From stents to TAVR, Stanton Rowe has built a medtech legacy out of accomplishing the seemingly impossible. Here are three lessons from his career.
Stanton Rowe has played a major role in two of the top medtech innovation success stories of recent decades: stents and transcatheter valve replacements.
Listening to him speak at DeviceTalks West last month, it was obvious that his achievements come from being more than just a by-the-numbers businessman. Rowe, in fact, dared to do the impossible – an instinct he may have honed growing up in Huntsville, Ala., when it was the center of U.S. rocket development during the space race. Rowe’s father worked for the federal space agency as an engineer, he told Medical Design & Outsourcing Executive Editor Brad Perriello.
“The impossible is the most fun you can have in medical device development. Just go do the impossible. … Those are the things that really impact patients, too,” Rowe said during the event in Costa Mesa, Calif.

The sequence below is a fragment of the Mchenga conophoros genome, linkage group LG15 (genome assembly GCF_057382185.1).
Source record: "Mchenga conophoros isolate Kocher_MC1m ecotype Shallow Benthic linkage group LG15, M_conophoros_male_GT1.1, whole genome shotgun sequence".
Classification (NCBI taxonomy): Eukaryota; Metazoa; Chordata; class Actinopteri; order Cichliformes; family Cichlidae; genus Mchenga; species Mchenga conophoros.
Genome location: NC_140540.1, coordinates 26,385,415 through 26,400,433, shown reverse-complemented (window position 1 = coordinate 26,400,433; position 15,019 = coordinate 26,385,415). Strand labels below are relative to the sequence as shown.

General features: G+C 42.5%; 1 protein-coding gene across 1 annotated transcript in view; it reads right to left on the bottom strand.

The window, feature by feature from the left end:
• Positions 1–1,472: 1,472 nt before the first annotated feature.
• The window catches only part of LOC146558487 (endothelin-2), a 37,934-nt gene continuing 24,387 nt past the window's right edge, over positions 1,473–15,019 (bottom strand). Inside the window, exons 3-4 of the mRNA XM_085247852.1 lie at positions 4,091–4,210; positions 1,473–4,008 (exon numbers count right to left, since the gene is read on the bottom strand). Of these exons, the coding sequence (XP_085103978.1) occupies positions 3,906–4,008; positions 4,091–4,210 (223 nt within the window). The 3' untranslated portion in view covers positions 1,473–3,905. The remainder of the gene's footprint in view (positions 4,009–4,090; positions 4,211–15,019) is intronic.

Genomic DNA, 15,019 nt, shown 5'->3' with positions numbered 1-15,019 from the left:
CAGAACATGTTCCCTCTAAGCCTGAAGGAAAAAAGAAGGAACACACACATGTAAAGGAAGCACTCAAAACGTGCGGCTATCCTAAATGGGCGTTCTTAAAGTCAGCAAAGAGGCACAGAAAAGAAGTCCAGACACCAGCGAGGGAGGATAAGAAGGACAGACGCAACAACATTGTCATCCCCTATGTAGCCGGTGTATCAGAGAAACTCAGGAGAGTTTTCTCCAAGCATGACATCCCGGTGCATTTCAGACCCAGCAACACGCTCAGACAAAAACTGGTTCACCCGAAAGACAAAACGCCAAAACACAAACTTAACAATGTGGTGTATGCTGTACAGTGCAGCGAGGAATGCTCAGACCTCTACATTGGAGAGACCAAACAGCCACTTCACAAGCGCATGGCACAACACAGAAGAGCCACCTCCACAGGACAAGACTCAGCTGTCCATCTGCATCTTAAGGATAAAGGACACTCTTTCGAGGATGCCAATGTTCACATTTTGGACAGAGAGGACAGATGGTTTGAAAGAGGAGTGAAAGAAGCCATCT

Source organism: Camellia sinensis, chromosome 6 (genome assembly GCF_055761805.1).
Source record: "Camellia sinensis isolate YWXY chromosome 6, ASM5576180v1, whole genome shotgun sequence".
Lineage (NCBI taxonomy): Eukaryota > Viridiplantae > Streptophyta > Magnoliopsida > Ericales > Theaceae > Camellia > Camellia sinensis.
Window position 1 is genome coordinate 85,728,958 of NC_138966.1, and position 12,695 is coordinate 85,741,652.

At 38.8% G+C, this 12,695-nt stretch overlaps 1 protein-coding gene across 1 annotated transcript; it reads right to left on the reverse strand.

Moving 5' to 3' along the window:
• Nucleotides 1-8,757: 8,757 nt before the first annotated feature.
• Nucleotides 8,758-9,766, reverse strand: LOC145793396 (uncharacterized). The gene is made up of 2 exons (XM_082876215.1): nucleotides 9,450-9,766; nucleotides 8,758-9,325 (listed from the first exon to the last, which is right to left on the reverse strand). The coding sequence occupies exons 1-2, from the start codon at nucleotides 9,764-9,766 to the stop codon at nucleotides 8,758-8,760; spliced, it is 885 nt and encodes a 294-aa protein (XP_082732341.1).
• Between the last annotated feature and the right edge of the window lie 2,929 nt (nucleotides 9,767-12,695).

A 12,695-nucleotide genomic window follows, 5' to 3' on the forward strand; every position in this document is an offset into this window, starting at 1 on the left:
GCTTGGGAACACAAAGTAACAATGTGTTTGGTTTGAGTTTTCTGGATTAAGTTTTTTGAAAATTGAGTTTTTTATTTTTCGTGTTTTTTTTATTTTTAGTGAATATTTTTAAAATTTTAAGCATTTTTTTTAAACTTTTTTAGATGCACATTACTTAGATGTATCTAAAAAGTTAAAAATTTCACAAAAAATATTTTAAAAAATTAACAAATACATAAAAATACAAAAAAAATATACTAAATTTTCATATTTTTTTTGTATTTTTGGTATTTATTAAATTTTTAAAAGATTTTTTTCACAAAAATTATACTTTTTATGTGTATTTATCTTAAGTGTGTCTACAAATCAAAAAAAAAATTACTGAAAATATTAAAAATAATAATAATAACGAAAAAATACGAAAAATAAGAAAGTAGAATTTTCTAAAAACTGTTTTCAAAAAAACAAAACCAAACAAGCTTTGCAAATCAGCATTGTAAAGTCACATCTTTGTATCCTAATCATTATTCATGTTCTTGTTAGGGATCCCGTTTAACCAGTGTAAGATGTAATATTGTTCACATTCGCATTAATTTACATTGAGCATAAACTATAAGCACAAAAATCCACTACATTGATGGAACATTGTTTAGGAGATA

Now chief scientific officer and corporate VP at Edwards Lifesciences, Rowe is leading the development of the next generation of transcatheter aortic valve replacement (TAVR) technology – projected to be a $5 billion market by 2021. Transcatheter mitral and tricuspid valve replacement technologies under development could prove to be even more lucrative.
“We’re not just replacing these valves. In the tricuspid, in mitral, we’re repairing them,” Rowe said.
“Doing repair systems under fluoroscopic guidance and echo guidance is the next generation of these therapies, and it’s something to pilot,” Rowe said. “Their development is fraught with the same kind of challenges we had before, which makes it just a ton of fun.”